Tuesday, November 22, 2011

The results of the vegan diet

We both lost weight and lowered our cholesterol to different degrees.

The husband lost 12 pounds in the first 2 weeks, which he has kept off and then some. I was very bitter about this because I didn't lose any weight in the first 4 months or so, and I had been riding my bike to and from work.

We got our blood drawn for our cholesterol tests just two months after the husband's initial test result because there was no way we'd adhere to the diet on our wedding anniversary trip.

Husband's cholesterol dropped a good 50 points to just above the high end of normal. And I think he's a good 15 pounds down from before.

My total cholesterol was 160 mg/dL! I'm super-healthy! And now I know that I can avoid a lot of those typical Filipino cardiovascular disease problems by - um - not eating Filipino food. AND I've lost more than the 10 pounds that I hadn't intended to gain! Score! So in total, I'm down about 15 pounds and two belt holes from when I bought the belt last Christmas.

Monday, November 21, 2011

Our mostly vegan diet

Our diet can be described as vegan and lower carb, with one weekly cheat meal.

I didn't quite know where to begin with cooking vegan. I had had enough of a hard time learning to cook without meat, but now I could no longer rely on plain yogurt to add a flavor kick to my food. Naturally, it was time to do research. I borrowed a whole bunch of vegan cookbooks from the library and started following vegan food blogs.

Oh, and I did a very unscientific thing by changing two variables instead of just one. Not only did I eliminate eggs and dairy, but I also tried to lower our carb intake. The precedent for both of these is my older brother. He lowered his cholesterol by going vegan for three months. Then he has since lost a lot of weight by going on his beloved so-called "primal diet," which consists of reasonable amounts of meat, tons of vegetables, and pretty much no carbs.

Thankfully it was late spring and early summer when we started this vegan diet, as we had a multitude of fresh veggies from the farmers' market to keep us occupied! Also, I had lots of time to cook because all my choirs were on summer break. Furthermore, to keep our sanity, we allowed ourselves one cheat day per week: our weekly veggie burrito from Taqueria Cancun.

Next time: The results!

Friday, November 18, 2011

Why the veganism?

I decided to eliminate dietary sources of cholesterol in order to lower my husband's blood cholesterol levels.

Back in May, a blood test showed that my husband had pretty high cholesterol. The doctor gave us a couple months to reduce the number by diet without statins. Statins are a class of drugs that lower cholesterol by inhibiting HMG CoA reductase, which is the enzyme that catalyzes the rate-limiting step in cholesterol biosynthesis.

That's right, the body has the ability to synthesize the cholesterol it needs for stuff like cell membrane components and hormones. The body has to balance cholesterol biosynthesis with incoming dietary cholesterol, a process called cholesterol homeostasis. What are dietary sources of cholesterol? Anything animal-derived. For the ovo-lacto veggie husband, this meant no more eggs or dairy. So I figured it was time to eliminate dietary cholesterol and see what the husband's baseline cholesterol numbers would be.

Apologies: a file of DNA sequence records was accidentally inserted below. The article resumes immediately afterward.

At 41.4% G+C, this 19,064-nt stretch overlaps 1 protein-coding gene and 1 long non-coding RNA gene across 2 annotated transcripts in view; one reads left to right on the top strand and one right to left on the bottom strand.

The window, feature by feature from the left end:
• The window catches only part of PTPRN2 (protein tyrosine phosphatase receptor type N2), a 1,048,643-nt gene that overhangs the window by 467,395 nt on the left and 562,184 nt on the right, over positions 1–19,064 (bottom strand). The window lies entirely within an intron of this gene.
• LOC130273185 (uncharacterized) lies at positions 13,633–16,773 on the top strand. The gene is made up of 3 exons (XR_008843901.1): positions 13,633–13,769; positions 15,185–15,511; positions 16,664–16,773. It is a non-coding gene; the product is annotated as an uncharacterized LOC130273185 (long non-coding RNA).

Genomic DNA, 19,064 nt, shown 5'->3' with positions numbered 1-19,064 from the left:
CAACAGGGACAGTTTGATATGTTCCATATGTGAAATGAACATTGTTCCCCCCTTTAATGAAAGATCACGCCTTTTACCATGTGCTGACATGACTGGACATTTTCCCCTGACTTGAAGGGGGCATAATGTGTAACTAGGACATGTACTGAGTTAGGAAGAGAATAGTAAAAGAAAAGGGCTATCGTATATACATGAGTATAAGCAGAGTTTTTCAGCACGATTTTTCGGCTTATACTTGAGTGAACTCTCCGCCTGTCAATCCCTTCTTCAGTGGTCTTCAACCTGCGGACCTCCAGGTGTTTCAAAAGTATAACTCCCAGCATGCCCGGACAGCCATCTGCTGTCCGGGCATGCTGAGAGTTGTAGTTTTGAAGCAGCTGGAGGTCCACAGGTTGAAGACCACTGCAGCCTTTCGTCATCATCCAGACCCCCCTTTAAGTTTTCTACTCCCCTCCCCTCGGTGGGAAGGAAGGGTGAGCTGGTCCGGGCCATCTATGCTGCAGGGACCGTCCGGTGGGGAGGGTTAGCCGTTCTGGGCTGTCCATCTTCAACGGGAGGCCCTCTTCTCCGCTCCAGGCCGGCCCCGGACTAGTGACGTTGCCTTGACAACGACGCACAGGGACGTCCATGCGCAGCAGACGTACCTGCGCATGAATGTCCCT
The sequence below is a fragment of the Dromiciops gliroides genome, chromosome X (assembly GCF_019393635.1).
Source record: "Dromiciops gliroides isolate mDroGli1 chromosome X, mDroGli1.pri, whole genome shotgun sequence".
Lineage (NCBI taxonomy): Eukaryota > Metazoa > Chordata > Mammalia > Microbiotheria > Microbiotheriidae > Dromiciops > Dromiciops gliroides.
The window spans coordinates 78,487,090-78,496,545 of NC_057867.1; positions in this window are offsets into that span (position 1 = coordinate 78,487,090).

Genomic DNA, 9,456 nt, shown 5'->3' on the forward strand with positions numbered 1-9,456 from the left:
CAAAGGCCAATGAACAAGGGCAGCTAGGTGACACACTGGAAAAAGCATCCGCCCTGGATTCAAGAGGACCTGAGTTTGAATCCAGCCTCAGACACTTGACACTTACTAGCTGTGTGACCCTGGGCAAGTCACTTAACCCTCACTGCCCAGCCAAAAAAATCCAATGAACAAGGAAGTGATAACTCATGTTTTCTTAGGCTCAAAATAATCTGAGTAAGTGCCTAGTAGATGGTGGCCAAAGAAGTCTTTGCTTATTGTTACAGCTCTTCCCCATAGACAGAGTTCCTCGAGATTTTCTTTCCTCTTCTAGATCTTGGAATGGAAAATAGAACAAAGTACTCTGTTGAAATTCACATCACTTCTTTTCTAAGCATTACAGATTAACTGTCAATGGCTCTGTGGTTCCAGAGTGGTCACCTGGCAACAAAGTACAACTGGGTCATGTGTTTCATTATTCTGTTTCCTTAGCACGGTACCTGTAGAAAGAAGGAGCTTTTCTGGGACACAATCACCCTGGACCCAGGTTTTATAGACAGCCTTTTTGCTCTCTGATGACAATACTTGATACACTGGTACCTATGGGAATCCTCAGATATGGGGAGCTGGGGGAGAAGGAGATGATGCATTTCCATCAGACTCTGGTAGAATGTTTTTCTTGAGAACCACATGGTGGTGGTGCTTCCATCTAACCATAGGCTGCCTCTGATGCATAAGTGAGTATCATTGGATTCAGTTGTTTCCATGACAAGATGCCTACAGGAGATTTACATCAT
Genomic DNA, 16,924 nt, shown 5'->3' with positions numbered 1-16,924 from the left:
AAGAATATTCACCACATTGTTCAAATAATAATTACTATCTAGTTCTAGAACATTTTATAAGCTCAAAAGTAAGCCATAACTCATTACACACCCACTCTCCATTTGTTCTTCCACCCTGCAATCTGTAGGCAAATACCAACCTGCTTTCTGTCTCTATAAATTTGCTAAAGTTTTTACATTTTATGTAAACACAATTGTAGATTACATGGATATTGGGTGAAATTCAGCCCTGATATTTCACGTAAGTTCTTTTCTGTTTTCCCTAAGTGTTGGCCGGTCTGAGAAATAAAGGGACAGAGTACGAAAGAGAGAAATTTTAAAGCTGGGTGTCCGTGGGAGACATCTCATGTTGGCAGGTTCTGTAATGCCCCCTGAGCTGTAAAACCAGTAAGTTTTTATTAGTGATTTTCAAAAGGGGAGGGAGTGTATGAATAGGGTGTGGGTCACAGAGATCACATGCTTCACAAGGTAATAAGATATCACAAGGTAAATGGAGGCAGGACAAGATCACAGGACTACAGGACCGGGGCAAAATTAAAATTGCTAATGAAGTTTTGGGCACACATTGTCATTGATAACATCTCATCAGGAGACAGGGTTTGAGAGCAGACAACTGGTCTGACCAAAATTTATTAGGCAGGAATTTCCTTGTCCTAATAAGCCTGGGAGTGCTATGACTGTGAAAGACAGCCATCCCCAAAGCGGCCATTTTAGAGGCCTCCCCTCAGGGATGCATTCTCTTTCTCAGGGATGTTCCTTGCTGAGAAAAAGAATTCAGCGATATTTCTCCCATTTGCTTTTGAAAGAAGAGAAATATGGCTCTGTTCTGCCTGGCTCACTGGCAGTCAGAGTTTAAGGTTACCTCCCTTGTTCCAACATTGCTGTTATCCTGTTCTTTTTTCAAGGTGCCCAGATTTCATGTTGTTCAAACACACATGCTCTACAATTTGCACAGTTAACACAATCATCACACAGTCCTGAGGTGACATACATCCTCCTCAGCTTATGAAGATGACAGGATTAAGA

I put myself on the diet, too, for solidarity. It's important to have a good support structure at home with any significant diet change.

Next time: Details of the diet!

Wednesday, November 16, 2011

Ethical Eating: [mostly] vegan

My non-vegan dinner from last night: rye bread, cottage cheese, smoked salmon, green onion, freshly ground black pepper.

Last night the hipster cashier dude at my neighborhood froofy grocery store took a look at my pile of coconut water and diluted coconut milk (as cow's milk substitute) and asked me if I use coconut oil, too, saying that he baked cookies with it and they turned out funny. I said that while I had seen coconut oil in vegan recipes as an alternative to butter, I've never really mustered up enough courage to cook with coconut oil. I just use it as the occasional deep conditioning treatment for my hair.

"Are you vegan?" he asked.

Oh dear. And now I felt I had to explain my entire diet to him.

"No," I said, "I eat mostly vegan, I guess. I cook vegan at home, eat vegetarian socially, and treat myself to the occasional sashimi." I smiled and added, "And bacon."

I found it funny that I was treating cheese consumption as a social construct, much like a person might claim to drink or smoke "socially."

So that's my diet. I've lost anywhere from 10 to 15 pounds in the last six months, and my cholesterol numbers are awesome. I think in my next few posts I'll elaborate on why the heck I turned myself into a grass-fed hippie.

Besides, I'm in music theory marination mode for the time being, so I might as well take a mental break to write about food.

Wednesday, November 9, 2011

Music to hear, why hear'st thou music sadly?

I want to write a song. I wonder what it's like to get goosebumps at hearing my own composition come to life. If I had taken that first music theory class any earlier than spring semester my senior year in college, maybe I could have made time for more composition courses and found out.

At the time, I felt I was doing really well in it. Like most of my humanities classes in college, that class was an easy A. I went through most of the semester doing my homework without aid of a piano. At the end of it, I came away with a ridiculously cute eight-measure ditty that I still have among my sheet music at home.

A funny thing that didn't go so well in that class was the piano lab. The piano lab portion was a lot of playing scales in different keys in multiple octaves. It should have been easy-peasy after my on-and-off years of piano lessons growing up. When I was a kid, I had had a particularly intimidating Eastern European piano teacher; she scared my fingers wiggly. Years later, in that first piano lab session, the instructor plugged her headphones into my keyboard and said in an Eastern European accent, "Please play me a D major scale, two octaves." All of a sudden, I was eleven years old again, with jelly fingers. I played the scales as well as I did when I was eleven, and the instructor complimented my proper fingering. Go figure.